The Supreme Court said Friday it will review a 2016 Arizona law that bars anyone but a family member or caregiver from returning another person’s early ballot. The law itself, however, remains in effect through the presidential election and until the justices rule.
A federal appeals court ruled in January that Arizona’s law banning so-called “ballot harvesting” violates the Voting Rights Act and the Constitution, but the court put its ruling on hold while the Supreme Court was asked to take the case.
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The appeals court also found that Arizona’s policy of discarding ballots if a voter went to the wrong precinct violates the law. The court said both have a discriminatory impact on minority voters in violation of the Voting Rights Act.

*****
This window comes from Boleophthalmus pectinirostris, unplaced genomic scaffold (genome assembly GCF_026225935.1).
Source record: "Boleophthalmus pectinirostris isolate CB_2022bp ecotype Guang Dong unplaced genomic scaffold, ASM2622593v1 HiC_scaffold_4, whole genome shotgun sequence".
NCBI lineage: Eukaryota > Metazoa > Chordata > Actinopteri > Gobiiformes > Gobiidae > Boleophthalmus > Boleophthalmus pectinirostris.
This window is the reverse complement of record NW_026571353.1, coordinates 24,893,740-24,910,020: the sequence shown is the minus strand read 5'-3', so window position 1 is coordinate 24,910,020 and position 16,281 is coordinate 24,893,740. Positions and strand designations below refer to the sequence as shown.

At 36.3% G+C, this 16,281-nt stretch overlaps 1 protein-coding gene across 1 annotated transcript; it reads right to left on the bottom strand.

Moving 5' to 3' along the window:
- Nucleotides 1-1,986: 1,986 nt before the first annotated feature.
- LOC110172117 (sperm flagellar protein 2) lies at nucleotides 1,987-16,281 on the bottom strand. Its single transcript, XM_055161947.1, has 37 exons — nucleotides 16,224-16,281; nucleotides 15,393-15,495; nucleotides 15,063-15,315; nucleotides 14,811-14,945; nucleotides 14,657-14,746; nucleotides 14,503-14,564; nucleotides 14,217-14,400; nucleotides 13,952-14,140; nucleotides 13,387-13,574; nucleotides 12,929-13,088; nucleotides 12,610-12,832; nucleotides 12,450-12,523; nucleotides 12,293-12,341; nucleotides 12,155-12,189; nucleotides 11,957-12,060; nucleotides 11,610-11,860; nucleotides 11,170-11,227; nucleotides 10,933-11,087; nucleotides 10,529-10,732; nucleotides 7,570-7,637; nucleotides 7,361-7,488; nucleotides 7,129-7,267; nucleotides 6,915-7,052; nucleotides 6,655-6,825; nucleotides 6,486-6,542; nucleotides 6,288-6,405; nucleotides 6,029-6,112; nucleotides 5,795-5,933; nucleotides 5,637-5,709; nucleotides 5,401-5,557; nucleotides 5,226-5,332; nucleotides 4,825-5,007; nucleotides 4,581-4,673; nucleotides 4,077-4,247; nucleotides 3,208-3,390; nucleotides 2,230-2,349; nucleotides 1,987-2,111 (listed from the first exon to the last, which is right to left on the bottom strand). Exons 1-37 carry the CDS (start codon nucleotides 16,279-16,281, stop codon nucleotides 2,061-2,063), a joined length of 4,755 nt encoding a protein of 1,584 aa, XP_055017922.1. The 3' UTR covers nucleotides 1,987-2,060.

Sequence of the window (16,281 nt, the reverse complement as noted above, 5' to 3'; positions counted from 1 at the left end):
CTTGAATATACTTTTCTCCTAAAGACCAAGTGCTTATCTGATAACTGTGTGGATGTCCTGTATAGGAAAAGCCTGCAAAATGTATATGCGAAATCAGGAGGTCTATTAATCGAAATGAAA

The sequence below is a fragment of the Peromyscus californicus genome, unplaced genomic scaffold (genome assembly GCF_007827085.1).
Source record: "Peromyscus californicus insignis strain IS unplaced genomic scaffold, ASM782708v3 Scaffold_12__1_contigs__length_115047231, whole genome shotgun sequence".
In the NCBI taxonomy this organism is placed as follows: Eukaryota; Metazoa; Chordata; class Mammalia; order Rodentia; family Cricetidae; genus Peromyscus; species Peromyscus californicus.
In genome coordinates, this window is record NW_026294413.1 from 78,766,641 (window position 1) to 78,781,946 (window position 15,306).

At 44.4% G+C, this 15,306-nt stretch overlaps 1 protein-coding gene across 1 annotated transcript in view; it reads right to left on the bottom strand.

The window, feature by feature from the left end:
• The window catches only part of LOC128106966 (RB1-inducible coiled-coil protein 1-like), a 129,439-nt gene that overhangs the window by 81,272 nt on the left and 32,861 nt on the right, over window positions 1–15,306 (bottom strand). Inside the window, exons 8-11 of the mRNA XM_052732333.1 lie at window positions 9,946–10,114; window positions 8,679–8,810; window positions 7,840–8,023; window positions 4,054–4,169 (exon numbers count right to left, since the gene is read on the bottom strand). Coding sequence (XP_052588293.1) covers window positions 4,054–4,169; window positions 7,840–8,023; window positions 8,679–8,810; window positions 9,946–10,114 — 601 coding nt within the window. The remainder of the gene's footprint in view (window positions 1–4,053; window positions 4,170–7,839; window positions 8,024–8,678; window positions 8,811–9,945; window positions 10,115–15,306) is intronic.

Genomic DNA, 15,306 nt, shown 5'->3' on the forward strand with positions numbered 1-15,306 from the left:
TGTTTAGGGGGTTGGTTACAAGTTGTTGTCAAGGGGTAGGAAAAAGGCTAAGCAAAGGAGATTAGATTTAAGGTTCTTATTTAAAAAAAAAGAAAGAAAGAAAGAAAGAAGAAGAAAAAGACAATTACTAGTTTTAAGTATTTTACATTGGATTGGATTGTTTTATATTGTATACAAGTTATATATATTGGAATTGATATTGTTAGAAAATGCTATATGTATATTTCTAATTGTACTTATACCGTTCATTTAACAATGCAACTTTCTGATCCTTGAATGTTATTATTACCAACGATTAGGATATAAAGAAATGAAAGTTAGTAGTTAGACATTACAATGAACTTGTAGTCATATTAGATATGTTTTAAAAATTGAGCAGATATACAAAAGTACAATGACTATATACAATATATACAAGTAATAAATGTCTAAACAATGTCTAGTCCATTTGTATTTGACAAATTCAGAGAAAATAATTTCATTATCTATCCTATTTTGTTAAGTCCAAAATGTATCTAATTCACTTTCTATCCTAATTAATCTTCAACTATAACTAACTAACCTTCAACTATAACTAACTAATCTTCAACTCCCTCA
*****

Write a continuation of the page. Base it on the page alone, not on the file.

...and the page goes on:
The high court in recent years has weakened the Voting Rights Act, throwing out the most powerful part of the landmark law in 2013. It could use the current case to go even further.
The current case began when Democrats filed a lawsuit shortly after Republicans in Arizona passed the law making it a felony to return someone else’s ballot to election officials in most cases. Republicans argued the law was aimed at preventing election fraud.
The Supreme Court has already filled its argument calendar through November’s election, so the case won’t be heard until after that.
The Associated Press contributed to this article